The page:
Anorak News | How Media Hijacked The Student Violence To Mute The Message: Photos

How Media Hijacked The Student Violence To Mute The Message: Photos

by | 11th, November 2010

MEET Luke Cooper. He’s 26. The London Standard says he’s a University of Sussex academic who was a “ring leader” of a plot to occupy Millbank Tower and the Tory headquarters. He is presented as the face of the minority who ruined a polite day out for the masses – and gave the media great photos. But the masses didn’t seem to mind the occupation. The chucking of stuff from a roof was not universally popular. But lots of people stayed to watch.

A statement from the National Campaign Against Fees And Cuts says:

We reject any attempt to characterise the Millbank protest as small, “extremist” or unrepresentative of our movement.

The About Us page on the NCAFC site ends:


So. All the proactive students are in it together. But what of the plot to occupy buildings? Well, it was the plot the police were too blinkered and deaf to notice being hatched online. (See the slogan above.)

And we have heard one student say:

This has been arranged for ages and I’m surprised the police didn’t do their homework.”

Come on. You’re not really surprised are you?

And if you thought the police were looking out of touch, get a load of the Tories. They’re complaining of not having their premises protected by the police. They really are just like the rest of us who rely on a desk bound, self-serving, distanced police force to arrive after the event. And like us, the Tories are powerless to use force to protect their own possessions.

Says Cooper in the Standard:

“The reason we attacked Tory HQ is we want to send a really strong message to this Government that we are not going to let higher education be brutalised.”

Mr Cooper never entered any building illegally. He is a member of Socialist Revolution. He says it and Education Activist Network we behind the direct action. The Standard reports his words thus:

“A number of government buildings are in that part of London and all would have been legitimate targets for protest and occupation. There was a lot of anger. It has always been the plan for Revolution and activists in the International Coalition Against Fees and Cuts to take direct action after the NUS demo.”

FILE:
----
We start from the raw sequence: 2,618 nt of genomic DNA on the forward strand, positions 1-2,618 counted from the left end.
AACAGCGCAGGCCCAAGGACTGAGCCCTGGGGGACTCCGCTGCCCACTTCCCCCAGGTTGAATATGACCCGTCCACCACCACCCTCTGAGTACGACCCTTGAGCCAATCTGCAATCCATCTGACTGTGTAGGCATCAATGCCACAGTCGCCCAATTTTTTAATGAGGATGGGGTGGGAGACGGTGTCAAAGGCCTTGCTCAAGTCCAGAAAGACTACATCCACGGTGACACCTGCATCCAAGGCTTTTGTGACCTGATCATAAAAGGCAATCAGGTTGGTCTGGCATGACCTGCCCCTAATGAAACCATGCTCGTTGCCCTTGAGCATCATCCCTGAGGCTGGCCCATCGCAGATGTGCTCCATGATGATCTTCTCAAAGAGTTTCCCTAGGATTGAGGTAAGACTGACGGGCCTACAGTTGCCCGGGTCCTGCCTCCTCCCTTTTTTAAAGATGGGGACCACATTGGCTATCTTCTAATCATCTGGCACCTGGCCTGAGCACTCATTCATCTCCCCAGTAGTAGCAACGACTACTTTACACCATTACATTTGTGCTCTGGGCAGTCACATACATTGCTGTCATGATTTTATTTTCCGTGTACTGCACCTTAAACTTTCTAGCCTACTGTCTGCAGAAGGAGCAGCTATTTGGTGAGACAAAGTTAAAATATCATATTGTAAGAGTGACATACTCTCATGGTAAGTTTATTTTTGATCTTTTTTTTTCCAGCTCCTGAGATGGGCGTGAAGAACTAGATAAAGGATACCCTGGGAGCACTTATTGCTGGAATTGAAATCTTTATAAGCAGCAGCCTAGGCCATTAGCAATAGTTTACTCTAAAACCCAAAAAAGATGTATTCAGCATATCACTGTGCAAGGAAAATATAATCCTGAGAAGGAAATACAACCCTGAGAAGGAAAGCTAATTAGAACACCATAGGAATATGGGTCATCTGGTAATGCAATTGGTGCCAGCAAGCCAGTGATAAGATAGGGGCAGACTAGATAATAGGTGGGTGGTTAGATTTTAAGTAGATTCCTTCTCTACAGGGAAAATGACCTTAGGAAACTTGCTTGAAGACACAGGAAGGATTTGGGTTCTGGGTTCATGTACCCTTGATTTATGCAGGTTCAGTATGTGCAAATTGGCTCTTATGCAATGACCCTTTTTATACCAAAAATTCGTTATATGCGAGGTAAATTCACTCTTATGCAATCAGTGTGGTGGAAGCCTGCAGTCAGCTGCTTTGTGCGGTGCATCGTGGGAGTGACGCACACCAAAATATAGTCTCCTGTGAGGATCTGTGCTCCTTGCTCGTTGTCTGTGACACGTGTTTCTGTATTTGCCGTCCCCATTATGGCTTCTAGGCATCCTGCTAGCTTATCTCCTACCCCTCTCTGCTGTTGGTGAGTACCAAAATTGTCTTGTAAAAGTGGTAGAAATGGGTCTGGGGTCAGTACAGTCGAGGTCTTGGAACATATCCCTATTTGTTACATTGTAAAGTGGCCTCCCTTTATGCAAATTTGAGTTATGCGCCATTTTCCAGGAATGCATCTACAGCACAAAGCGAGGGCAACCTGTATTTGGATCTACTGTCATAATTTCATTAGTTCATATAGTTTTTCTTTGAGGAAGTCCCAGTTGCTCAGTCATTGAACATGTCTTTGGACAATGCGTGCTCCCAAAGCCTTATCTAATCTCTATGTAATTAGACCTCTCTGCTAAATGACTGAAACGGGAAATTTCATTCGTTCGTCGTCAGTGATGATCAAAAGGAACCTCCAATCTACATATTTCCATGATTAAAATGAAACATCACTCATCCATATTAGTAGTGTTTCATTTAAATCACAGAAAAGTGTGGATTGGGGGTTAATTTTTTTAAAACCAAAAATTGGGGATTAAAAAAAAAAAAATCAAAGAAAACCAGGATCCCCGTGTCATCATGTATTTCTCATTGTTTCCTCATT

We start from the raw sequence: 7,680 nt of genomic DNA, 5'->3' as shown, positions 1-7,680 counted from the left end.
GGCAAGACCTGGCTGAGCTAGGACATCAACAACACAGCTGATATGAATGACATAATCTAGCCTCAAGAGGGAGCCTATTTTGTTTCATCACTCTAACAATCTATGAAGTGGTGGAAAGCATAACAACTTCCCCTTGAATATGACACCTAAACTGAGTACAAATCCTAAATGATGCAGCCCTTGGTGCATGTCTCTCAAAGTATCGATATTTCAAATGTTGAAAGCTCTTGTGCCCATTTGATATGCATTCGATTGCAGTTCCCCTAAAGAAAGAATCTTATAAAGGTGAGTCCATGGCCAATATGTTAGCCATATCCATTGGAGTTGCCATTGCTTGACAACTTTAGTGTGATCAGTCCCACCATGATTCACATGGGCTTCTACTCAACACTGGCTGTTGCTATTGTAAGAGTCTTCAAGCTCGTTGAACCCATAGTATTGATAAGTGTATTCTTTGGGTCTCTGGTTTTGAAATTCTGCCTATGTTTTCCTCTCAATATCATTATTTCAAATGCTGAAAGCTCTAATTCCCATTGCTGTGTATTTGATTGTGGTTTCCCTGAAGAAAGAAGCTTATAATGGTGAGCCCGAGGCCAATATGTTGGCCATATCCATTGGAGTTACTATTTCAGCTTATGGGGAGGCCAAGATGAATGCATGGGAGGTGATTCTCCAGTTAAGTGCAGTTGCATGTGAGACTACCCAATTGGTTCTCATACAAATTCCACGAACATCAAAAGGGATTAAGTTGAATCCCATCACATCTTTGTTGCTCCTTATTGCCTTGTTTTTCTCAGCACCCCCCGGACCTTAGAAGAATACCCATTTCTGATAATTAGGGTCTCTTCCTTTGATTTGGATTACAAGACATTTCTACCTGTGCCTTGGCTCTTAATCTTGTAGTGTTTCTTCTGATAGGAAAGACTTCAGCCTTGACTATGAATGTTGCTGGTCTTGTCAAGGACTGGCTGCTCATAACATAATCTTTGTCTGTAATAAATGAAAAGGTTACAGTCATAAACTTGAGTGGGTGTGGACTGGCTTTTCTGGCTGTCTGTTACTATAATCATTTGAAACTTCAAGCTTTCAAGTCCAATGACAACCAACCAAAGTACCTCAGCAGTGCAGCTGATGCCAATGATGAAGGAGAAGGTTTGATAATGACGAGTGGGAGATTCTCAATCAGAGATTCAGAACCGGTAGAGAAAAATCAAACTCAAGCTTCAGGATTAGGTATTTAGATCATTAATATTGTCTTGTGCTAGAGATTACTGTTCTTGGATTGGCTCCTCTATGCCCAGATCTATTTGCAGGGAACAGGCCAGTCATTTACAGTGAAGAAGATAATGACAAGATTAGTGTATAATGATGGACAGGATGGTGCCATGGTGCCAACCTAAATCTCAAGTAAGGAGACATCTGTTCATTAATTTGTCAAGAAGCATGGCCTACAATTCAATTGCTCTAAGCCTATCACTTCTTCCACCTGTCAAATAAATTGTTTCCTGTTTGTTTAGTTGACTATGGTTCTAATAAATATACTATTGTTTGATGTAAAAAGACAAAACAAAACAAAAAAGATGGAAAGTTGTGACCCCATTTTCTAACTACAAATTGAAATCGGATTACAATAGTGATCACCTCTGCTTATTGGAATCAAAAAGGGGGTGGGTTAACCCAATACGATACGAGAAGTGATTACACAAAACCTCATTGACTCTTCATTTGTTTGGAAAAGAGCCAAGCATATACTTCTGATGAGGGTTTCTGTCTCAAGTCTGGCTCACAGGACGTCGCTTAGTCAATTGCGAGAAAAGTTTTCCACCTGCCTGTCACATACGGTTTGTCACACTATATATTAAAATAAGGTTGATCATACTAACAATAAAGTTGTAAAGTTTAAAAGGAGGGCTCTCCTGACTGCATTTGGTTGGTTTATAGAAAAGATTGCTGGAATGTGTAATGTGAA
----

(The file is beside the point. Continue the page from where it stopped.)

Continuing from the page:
On Socialist Revolution’s website, there’s a statement:

Luke Cooper is a member of Revolution but he was not a “ring leader” of the protest at Tory Party HQ on November 10. Members of Revolution attended National Campaign Against Fees and Cuts planning meetings prior to the demonstration to discuss forms of protest on the day but Luke Cooper never attended a planning meeting.

He also never used the word “attack” Tory Party HQ when speaking to the Standard.

It goes on:

He stated the Tory Party HQ on Millbank was one possible target for a protest or an occupation during the demonstration, one amongst the many government buildings in the area. This has been twisted by the Evening Standard to try and recast what was a relatively spontaneous action by students angry at the government’s cuts, as a premeditated assault by thugs.

Can you be relatively spontaneous?

Back to Socialist Revolution:

It was discussed and planned that direct action should occur on the day, but it was never discussed or planned that any property damage would occur.

The breaking things was the spontaneous part.

Meanwhile, there’s a more peaceful protest at Manchester University:

Statement from students in occupation at Manchester University

“Students at Manchester Univeristy have peacefully occupied the John Owens Building and are lobbying the finance board over the Coalition’s attacks on higher education. We are demanding that the University opens its books so that we know where the cuts will fall, how many voluntary redundancies have already been made and to highlight the fact that the vice Chancellor is paid 20 times the average salary. The financial director has denied any cuts are planned, despite the fact that voluntary redundancies have been announced and the combined studies department has already been cut. We are here to support lecturers and administrative staff who will be losing their jobs. To oppose the rise in tuition fees that will price out most working class students. And to oppose the privatisation of our Universities.”

Suppose universities were privatised. Would students be able to run them better as a collective?


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Posted: 11th, November 2010 | In: Key Posts, Politicians Comments (15) | TrackBack | Permalink